The official launch of Ringlight is approaching and so it's time to prepare for launch day flash crowds, in particular from Slashdot (or Digg, etc.). On the bright side, these sorts of Flash crowds are not as fearsome as the used to be, in that most website hosting these days provides adequate bandwidth and CPU to handle the load. The weak point is most likely your application itself, so it's worth load testing it.
So how much load is a Slashdot flash crowd? On the order of 1-10 requests per second. If you can handle 100 then you're more than fine. Additionally, this load only lasts about 24 hours. These are small numbers as compared to the continuous load you can expect for a popular site, but scaling up for your post-launch flash crowd is good preparation for the traffic to come.
The first step in scaling is to load test your site. Don't go writing a level 4 load balancer in C with async I/O just yet. First, find out what is slow and just how slow it is. I like to use siege for this because it let's you start simple.
First, apt-get install siege. Then, run siege.config to make a new config file (you can edit it later).
Then, try the simplest possible test: siege http://yoursite.com/
Don't run siege on someone else's website as they are likely to think they are under attack (and they are!) and block your IP.
Siege will launch a bunch of connections and keep track of core statistics: availability (should be 100%), response time (should be less than 1 second), and transaction rate (you're shooting for 100 transactions/second).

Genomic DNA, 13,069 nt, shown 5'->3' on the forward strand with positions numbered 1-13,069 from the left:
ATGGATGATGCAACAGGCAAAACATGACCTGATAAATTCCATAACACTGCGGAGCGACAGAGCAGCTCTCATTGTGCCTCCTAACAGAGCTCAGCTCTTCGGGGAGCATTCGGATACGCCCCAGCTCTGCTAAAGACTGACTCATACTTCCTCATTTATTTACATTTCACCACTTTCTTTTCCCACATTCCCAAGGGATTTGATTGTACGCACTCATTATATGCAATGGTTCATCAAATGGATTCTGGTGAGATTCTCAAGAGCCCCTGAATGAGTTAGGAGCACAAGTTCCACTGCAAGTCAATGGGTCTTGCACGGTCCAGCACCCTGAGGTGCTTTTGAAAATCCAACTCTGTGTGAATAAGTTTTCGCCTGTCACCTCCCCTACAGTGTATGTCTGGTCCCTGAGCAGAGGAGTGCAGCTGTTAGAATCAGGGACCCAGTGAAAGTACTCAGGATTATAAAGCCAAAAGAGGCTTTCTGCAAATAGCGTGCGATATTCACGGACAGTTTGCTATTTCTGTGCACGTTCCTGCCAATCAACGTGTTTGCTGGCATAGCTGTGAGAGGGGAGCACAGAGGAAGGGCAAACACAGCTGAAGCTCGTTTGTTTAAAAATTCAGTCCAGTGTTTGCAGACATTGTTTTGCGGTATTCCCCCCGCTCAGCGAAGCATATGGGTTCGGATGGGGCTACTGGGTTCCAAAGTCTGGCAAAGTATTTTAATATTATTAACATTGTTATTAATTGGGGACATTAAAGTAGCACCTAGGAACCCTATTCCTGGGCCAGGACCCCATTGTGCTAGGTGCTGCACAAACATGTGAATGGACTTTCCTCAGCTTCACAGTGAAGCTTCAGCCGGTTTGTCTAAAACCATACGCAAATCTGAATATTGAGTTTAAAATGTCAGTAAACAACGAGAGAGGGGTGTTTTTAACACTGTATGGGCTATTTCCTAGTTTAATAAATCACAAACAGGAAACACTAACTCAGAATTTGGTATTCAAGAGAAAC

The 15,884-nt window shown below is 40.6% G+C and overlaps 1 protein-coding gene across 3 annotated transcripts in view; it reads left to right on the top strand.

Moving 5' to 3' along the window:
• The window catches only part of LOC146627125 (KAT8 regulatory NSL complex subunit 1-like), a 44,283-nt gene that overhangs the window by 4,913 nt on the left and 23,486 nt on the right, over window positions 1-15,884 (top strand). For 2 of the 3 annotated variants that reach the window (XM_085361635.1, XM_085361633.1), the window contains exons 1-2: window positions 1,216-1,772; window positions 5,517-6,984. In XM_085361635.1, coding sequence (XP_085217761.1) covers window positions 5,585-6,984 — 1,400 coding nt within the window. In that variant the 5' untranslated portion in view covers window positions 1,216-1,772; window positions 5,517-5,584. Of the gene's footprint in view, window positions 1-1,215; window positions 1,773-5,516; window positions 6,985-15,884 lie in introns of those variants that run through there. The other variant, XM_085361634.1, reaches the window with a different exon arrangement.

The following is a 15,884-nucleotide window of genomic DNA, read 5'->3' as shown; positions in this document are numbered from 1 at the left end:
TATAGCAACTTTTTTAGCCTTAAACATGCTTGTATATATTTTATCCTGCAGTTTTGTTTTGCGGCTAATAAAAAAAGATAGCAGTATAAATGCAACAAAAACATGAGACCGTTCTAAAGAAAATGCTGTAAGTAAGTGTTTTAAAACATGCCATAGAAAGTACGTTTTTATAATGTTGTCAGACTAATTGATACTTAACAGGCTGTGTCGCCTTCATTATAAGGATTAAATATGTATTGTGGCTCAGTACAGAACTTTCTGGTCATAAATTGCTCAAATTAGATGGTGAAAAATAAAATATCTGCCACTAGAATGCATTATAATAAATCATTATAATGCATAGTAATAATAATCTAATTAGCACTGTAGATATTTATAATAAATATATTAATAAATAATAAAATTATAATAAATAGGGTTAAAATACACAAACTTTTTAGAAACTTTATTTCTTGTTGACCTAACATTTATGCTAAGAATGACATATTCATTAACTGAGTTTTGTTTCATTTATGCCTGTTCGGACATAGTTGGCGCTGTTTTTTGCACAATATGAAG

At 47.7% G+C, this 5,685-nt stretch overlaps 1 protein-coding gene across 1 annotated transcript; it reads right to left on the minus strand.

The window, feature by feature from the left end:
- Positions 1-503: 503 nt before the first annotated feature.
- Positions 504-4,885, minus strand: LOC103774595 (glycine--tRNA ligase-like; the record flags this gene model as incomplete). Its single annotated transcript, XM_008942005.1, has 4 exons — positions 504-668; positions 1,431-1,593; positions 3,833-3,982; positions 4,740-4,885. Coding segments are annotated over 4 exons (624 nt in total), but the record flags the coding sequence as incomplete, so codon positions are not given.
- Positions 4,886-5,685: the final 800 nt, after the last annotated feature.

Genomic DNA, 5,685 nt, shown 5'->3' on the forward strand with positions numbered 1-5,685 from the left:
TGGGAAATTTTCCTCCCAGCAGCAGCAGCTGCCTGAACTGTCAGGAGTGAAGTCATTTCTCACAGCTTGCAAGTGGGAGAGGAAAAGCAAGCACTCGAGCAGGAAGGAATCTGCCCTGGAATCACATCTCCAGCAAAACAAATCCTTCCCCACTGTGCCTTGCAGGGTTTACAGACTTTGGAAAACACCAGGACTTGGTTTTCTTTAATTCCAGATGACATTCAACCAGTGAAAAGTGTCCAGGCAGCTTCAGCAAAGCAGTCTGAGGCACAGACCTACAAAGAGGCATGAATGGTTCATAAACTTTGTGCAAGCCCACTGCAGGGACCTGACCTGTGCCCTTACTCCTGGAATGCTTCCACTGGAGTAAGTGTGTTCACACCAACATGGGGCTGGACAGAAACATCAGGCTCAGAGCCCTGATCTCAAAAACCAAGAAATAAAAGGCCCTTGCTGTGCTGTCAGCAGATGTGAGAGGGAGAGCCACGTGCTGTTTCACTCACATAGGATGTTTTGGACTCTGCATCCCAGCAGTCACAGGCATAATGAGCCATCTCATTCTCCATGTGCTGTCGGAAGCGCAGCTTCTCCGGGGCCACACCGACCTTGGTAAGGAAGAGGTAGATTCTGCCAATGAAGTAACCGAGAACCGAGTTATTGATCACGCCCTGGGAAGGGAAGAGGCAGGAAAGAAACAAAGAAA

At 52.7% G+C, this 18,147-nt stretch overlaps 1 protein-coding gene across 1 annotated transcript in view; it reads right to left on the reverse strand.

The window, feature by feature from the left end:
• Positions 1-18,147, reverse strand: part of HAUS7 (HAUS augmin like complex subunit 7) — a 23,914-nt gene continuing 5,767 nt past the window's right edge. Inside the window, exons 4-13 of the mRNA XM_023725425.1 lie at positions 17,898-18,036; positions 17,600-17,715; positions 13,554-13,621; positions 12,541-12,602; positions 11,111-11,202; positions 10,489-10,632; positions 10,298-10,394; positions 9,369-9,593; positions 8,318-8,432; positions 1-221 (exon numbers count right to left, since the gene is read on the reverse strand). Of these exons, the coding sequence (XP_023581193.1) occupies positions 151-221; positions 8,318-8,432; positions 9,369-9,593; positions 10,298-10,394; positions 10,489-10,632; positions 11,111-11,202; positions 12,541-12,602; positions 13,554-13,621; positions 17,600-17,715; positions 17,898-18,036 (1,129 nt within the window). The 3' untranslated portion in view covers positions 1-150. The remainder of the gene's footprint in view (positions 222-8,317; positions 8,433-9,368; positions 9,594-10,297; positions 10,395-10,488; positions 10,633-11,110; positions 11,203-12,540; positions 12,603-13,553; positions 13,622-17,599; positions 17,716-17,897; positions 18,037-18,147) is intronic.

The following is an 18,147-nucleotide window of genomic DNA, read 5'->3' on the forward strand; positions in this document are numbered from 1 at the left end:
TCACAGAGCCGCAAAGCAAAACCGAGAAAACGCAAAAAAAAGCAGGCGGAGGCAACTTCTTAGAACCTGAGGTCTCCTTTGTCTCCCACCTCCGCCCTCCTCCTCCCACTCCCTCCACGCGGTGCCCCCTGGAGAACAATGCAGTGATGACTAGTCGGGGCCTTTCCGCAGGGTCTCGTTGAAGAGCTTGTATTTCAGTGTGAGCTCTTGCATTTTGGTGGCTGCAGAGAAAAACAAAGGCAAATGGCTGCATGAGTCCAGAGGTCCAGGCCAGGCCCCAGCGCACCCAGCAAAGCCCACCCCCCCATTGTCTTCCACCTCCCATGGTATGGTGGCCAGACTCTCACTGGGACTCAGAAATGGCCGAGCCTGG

By default, siege will just keep attacking your server until you tell it to stop (ctrl-C). To run a shorter test, use -r to specify the number of repetitons. Note, however, that this is not the number of transactions that will be made. siege uses a number of simultaneous connections (15 by default, set it with -c), so if you specify -r 10 -c 10 for 10 repetitions with 10 simultaneous connections, then there will be 100 transactions.
Other important options are -d to set the random delay between requests and -b to use no delay at all. The use of -b is less realistic in terms of real load, but will give you an idea of the maximum throughput that your system can handle.
I tested my site with siege -b -c 100 -r 100 in order to hit it hard and see the max throughput. I found that most pages could handle 100 transactions/second, but one page as doing a scant 5 t/s. Unacceptable! I added memcached caching to that page for caching some of its internal state and it now benchmarks at about 90 t/s. That's perfectly acceptable for the launch crowd, but this benchmark relies on cache hits. With 100% cache misses, I'd be back to 5 t/s. So the real performance is somewhere in the middle, depending on the ratio of cache hits to misses. What this ration is depends on real traffic patterns as well as the size of the cache and the number of pages. This makes it hard to say, but I can give it a shot.
The way to simulate something like this with siege is to put a number of URLs in a file called urls.txt and then run siege -i. siege will then pick URLs to hit randomly from the file. Put multiple copies of the same URL in the file in order to simulate relative weighting of the URLs. By providing a file containing all of my caching-dependent URLs, weighted based on estimated popularity, I can see how well my cache is holding up and tweak caching settings as necessary to get adequate performance.